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Project BEST Brings Fun Science to Middle Schools

The nonprofit started last year by five Thomas Jefferson High School students brings its youth conference to Langston Hughes Middle School.

Dr. Roian Egnor shares some of her experiences as a behavioral scientist with the auditorium of about 150 students.

Dr. Roian Egnor shares some of her experiences as a behavioral scientist with the auditorium of about 150 students. Photo by Ethan McLeod.

Thomas Jefferson High School senior Robert Young peered over a table of middle-schoolers gathered in a cafeteria on Saturday morning to observe their progress dissecting a brain made of Jell-O. The students’ mission in this activity was to simulate a precise act of brain surgery, using only tweezers and the steadiness of their hands.

The brain dissection simulation was just one activity in an entire lineup at the 2014 Science Innovation and Inspiration Youth Conference on Saturday, March 1 at Langston Hughes Middle School. Project BEST, a nonprofit organization started by five Thomas Jefferson juniors in 2013 dedicated to promoting fun in science, technology, engineering, and math (STEM) education, hosted the conference for middle school students from around Fairfax County. (The "BEST" in their name stands for "Building Excitement for Science and Technology.")

"Going to TJ, we’ve had a lot of great opportunities, especially in science and technology. We really felt that the best way to learn in these subjects is through hands on activities," said Young, co-founder and chief operations officer for Project BEST.

Principal founder Parth Chopra said that his approach when starting Project BEST had to do with taking some of the focus away from the heavy memorization involved in learning science subjects to concentrate on the fun of STEM subjects.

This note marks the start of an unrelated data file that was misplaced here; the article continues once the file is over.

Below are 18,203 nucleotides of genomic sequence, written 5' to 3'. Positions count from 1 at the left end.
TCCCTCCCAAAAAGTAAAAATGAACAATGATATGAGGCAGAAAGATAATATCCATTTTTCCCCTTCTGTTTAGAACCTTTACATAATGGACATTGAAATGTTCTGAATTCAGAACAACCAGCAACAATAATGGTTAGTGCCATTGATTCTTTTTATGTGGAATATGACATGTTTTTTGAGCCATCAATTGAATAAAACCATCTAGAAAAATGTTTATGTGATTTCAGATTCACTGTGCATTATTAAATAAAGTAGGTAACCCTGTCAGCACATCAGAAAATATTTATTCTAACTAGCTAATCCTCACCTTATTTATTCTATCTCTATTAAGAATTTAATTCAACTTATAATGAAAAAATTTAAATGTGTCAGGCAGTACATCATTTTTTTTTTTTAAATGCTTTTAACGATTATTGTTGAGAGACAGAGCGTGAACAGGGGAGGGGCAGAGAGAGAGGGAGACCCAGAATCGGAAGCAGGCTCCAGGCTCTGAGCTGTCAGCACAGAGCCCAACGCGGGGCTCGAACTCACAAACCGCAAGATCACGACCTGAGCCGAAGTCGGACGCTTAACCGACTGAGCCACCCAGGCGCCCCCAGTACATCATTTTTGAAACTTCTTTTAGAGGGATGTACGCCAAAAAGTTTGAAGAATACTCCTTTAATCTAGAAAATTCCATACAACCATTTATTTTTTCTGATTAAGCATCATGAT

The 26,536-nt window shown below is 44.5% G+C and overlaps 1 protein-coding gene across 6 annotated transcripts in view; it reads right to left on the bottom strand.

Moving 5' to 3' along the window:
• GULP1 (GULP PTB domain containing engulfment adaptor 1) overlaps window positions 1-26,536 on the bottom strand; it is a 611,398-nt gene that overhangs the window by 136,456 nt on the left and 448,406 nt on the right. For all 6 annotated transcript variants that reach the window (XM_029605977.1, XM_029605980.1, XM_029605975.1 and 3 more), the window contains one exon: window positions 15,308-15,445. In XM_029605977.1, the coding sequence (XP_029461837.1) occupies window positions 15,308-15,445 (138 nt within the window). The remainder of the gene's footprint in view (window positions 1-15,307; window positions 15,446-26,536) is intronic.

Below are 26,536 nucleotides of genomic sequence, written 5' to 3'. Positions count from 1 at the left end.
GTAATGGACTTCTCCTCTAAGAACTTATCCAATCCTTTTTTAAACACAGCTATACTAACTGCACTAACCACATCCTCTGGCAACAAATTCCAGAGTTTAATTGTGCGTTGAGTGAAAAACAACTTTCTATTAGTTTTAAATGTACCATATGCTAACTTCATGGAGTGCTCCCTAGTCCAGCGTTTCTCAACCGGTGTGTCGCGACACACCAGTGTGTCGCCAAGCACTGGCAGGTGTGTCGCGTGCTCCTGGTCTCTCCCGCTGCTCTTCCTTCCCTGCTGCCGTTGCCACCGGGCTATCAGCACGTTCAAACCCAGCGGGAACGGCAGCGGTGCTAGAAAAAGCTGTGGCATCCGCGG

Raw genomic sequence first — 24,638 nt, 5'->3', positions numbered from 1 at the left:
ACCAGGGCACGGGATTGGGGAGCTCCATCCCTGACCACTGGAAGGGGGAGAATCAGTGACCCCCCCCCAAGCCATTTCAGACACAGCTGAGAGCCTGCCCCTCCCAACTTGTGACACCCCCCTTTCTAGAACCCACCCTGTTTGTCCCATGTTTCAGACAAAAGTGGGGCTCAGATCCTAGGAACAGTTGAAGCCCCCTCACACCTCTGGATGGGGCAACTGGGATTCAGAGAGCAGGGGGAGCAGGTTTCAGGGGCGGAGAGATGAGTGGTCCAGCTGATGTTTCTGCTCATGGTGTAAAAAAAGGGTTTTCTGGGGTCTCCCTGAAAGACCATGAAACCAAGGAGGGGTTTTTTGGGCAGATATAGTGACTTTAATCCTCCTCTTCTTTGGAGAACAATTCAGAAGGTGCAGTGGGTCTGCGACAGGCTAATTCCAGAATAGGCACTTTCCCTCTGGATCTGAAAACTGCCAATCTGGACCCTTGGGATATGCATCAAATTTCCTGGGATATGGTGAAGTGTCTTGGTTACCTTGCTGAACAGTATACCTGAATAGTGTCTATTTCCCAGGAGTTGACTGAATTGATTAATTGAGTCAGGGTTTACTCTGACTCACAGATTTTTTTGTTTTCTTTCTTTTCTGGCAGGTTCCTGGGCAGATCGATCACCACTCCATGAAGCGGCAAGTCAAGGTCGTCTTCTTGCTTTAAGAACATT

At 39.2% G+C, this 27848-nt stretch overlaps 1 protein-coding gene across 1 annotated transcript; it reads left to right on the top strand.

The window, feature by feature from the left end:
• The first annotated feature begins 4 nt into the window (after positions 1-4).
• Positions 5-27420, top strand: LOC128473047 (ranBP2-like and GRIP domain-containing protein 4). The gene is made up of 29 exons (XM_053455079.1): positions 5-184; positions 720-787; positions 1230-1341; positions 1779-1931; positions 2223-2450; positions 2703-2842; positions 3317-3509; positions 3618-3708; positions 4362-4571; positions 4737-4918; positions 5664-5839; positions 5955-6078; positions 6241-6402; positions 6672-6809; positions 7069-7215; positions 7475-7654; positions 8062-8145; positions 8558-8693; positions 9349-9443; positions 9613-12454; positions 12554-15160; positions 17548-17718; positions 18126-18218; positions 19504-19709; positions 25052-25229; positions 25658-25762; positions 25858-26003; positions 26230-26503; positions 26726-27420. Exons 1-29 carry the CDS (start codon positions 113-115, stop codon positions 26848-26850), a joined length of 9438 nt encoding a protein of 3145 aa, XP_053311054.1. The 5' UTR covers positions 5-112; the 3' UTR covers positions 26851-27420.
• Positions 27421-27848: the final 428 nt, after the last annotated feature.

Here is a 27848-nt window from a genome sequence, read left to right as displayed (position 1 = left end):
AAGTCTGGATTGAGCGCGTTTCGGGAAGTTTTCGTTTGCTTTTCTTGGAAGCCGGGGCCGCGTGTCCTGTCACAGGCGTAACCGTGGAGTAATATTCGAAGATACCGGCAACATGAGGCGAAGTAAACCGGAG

"By actually being able to learn with hands-on activities, students can learn the STEM concepts. They’re not just memorizing concepts, they’re actually learning," said Chopra.

Project BEST has spread quickly as an appealing extracurricular group at 14 middle schools in Fairfax County. Schools in Virginia Beach and even Kansas have also started their own chapters, according to Chopra.

In addition to science-themed activities, the event also featured engineers and doctors from Northrop Grumman, one of the organization’s corporate sponsors, L-3 Unmanned Systems, Microsoft, and Janera Farm Research Campus.

Dr. Roian Egnor, a behavioral scientist and Fellow at Janelia Farm, captivated her audience with stories about working with animals ranging from mice to seals and owls all over the world. Her presentation focused on sound identifiers and the ways that vocalizations carry social information for a variety of creatures.

"You’re wandering through the world and building up your library of sounds," said Egnor to the group of about 150 middle school students.

After her lecture, Dr. Egnor spoke of how impressed she was with the questions some students posed to her, calling it a good sign for the future scientists in the audience.

"The key to being a good scientist is wanting to know the answer to a question. I think most of the scientists that I know are extremely enamored with the beauty of the world," said Egnor.

From speaking to students who attended the Saturday workshop, it appeared that Egnor helped Project BEST to spread their goal for students to be curious and explore fun ways to pursue science.

"This kind of event helps us all to try new things," said Dillon Davenport, a student at Lanier Middle School in Fairfax. "We can choose from a variety of things of what we might want to do when we’re older."

Dr. Egnor noted that it was due to having great teachers and mentors when she was young that she was able to be successful today. Both Young and Chopra echoed what her words about the importance of becoming inspired early on, and clearly it has paid off for them. Young has been accepted to both Harvard and Yale for Fall 2014 and is still deciding, while Chopra has committed to studying computer science, engineering and business at the University of Pennsylvania.

"One great teacher is all it takes to get inspired with a subject," said Young. "Sometimes students don’t have that teacher, so we can be that for them and get them excited about learning more about science."